Additionally, there are two methods you can use to disable caching for particular nodes:

  • The _is_valid_cache() method determines whether a particular node can be used as a cache. This is used for example to disable caching from failed calculations.
  • Node classes have a _cacheable attribute, which can be set to False to completely switch off caching for nodes of that class. This avoids performing queries for the hash altogether.

There are two ways in which the hash match can go wrong: False negatives, where two nodes should have the same hash but do not, or false positives, where two different nodes have the same hash. It is important to understand that false negatives are highly preferrable, because they only increase the runtime of your calculations, as if caching was disabled. False positives however can break the logic of your calculations. Be mindful of this when modifying the caching behaviour of your calculation and data classes.

What to do when caching is used when it shouldn’t

In general, the caching mechanism should trigger only when the output of a calculation will be exactly the same as if it is run again. However, there might be some edge cases where this is not true.

For example, if the parser is in a different python module than the calculation, the version number used in the hash will not change when the parser is updated. While the “correct” solution to this problem is to increase the version number of a calculation when the behavior of its parser changes, there might still be cases (e.g. during development) when you manually want to stop a particular node from being cached.

In such cases, you can follow these steps to disable caching:

  1. If you suspect that a node has been cached in error, check that it has a _aiida_cached_from extra. If that’s not the case, it is not a problem of caching.

  2. Get all nodes which match your node, and clear their hash:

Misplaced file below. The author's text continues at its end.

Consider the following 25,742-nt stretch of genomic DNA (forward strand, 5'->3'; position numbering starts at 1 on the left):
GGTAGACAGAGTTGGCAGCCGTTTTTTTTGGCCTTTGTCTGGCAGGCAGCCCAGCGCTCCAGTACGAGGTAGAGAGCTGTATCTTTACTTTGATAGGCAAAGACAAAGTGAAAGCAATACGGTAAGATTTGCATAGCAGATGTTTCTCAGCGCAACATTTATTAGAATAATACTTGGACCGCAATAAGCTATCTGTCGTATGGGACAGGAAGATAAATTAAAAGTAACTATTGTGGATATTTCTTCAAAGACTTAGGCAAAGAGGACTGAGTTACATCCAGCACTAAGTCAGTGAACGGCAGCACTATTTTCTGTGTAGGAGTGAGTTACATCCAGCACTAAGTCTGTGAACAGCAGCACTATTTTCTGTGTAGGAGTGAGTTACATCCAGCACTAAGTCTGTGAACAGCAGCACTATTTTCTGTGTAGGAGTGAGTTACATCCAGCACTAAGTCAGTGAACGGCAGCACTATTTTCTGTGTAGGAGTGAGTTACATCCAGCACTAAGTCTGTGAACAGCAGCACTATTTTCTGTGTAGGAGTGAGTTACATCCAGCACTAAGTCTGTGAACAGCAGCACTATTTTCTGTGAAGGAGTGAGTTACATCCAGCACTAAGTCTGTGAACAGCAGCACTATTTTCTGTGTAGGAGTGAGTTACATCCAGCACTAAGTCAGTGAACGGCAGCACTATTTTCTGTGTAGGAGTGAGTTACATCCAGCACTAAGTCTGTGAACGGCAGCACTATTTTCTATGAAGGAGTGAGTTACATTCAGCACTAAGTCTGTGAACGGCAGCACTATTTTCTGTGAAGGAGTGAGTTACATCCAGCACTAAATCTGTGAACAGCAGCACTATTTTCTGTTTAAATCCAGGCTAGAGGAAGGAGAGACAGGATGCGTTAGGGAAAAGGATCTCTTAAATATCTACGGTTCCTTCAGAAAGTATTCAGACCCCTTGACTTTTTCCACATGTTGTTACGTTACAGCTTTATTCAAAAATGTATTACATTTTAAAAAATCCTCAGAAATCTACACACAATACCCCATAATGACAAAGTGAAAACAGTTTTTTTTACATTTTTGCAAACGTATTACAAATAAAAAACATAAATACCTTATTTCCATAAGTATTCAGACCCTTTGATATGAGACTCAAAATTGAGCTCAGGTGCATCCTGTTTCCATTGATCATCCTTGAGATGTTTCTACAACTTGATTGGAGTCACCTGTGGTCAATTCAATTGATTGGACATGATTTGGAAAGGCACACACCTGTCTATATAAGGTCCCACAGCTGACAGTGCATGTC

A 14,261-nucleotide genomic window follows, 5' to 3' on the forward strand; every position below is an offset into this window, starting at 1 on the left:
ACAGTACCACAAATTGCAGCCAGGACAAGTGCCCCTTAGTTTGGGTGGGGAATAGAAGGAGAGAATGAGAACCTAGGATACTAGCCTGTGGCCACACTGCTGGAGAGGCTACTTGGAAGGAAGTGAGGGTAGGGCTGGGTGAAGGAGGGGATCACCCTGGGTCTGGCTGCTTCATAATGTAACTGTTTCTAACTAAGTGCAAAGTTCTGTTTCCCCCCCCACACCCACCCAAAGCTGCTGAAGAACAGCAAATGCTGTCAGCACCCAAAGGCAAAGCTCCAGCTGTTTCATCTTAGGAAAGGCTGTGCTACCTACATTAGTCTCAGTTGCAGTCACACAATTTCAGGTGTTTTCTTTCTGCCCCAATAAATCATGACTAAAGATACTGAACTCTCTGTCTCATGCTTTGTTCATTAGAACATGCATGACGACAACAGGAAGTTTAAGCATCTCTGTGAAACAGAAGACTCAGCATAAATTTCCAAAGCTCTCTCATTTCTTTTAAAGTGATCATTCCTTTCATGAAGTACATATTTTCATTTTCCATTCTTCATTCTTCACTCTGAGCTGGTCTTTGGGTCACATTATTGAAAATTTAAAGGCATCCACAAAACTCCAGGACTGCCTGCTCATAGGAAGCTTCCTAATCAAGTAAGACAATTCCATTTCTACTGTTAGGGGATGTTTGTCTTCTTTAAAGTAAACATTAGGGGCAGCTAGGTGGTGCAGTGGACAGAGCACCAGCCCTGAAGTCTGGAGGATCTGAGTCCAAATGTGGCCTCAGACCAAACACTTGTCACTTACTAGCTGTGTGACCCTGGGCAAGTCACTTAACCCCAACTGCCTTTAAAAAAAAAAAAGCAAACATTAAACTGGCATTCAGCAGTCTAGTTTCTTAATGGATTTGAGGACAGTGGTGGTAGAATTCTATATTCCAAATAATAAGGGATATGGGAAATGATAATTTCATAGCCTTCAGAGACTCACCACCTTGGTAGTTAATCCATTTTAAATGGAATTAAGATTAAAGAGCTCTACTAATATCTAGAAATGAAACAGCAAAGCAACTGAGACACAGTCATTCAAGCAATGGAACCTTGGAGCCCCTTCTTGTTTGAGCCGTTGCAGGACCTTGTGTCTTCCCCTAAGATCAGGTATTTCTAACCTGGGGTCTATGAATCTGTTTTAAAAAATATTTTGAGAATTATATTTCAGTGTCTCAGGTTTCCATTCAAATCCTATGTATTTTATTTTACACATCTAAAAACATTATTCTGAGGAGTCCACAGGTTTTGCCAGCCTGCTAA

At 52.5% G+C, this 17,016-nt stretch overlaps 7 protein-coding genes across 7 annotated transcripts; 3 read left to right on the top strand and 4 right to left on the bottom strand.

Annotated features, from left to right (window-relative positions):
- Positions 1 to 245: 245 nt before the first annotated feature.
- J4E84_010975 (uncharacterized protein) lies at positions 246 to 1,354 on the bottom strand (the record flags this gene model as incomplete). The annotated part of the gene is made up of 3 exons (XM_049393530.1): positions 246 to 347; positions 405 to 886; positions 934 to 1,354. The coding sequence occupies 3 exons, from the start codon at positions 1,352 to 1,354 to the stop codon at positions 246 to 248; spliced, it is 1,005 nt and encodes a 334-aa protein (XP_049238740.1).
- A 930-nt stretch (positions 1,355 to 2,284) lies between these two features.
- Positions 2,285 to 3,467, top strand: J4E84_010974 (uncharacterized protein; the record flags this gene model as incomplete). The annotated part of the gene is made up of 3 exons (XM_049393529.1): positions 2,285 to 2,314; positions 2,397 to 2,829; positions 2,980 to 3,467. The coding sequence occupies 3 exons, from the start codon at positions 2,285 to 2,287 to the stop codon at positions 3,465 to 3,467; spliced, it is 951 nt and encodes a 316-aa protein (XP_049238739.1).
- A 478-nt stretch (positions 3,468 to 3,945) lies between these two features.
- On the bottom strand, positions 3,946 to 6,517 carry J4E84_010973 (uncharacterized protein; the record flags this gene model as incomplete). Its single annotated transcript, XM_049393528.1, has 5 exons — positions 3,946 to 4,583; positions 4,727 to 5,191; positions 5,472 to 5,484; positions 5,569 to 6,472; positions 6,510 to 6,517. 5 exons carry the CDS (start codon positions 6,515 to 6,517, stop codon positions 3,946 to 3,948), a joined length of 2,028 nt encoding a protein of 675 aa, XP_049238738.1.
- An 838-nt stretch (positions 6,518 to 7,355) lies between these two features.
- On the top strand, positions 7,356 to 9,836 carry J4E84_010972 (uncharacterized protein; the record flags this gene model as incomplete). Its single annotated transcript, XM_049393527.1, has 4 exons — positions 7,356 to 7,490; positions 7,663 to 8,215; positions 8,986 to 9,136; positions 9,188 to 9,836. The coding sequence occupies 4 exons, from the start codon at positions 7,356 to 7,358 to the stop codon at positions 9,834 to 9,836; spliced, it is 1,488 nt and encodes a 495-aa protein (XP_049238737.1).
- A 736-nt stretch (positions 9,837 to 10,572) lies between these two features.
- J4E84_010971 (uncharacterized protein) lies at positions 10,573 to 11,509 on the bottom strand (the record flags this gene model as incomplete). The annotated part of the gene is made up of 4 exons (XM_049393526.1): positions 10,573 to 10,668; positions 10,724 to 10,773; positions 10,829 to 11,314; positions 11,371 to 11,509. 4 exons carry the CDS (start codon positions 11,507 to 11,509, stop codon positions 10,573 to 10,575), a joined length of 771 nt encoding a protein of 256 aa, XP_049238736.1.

for n in node.get_all_same_nodes():
        n.clear_hash()
    
  3. Run your calculation again. Now it should not use caching.

If you instead think that there is a bug in the AiiDA implementation, please open an issue (with enough information to be able to reproduce the error, otherwise it is hard for us to help you) in the AiiDA GitHub repository: https://github.com/aiidateam/aiida_core/issues/new.

Caching and the Provenance Graph

The goal of the caching mechanism is to speed up AiiDA calculations by re-using duplicate calculations. However, the resulting provenance graph should be exactly the same as if caching was disabled. This has important consequences on the kind of caching operations that are possible.

The provenance graph consists of nodes describing data, calculations and workchains, and links describing the relationship between these nodes. We have seen that the hash of a node is used to determine whether two nodes are equivalent. To successfully use a cached node however, we also need to know how the new node should be linked to its parents and children.

In the case of a plain data node, this is simple: Copying a data node from an equivalent node should not change its links, so we just need to preserve the links which this new node already has.

For calculations, the situation is a bit more complex: The node can have inputs and creates new data nodes as outputs. Again, the new node needs to keep its existing links. For the outputs, the calculation needs to create a copy of each node and link these as its outputs. This makes it look as if the calculation had produced these outputs itself, without caching.

Finally, workchains can create links not only to nodes which they create themselves, but also to nodes created by a calculation that they called, or even their ancestors. This is where caching becomes impossible. Consider the following example (using workfunctions for simplicity):

from aiida.orm.data.int import Int
from aiida.work.workfunction import workfunction

@workfunction
def select(a, b):
    return b

d = Int(1)
r1 = select(d, d)
r2 = select(Int(1), Int(1))

The two select workfunctions have the same inputs as far as their hashes go. However, the first call uses the same input node twice, while the second one has two different inputs. If the second call should be cached from the first one, it is not clear which of the two input nodes should be returned.

While this example might seem contrived, the conclusion is valid more generally: Because workchains can return nodes from their history, they cannot be cached. Since even two equivalent workchains (with the same inputs) can have a different history, there is no way to deduce which links should be created on the new workchain without actually running it.

Overall, this limitation is acceptable: The runtime of AiiDA workchains is usually dominated by time spent inside expensive calculations. Since these can be avoided with the caching mechanism, it still improves the runtime and required computer resources a lot.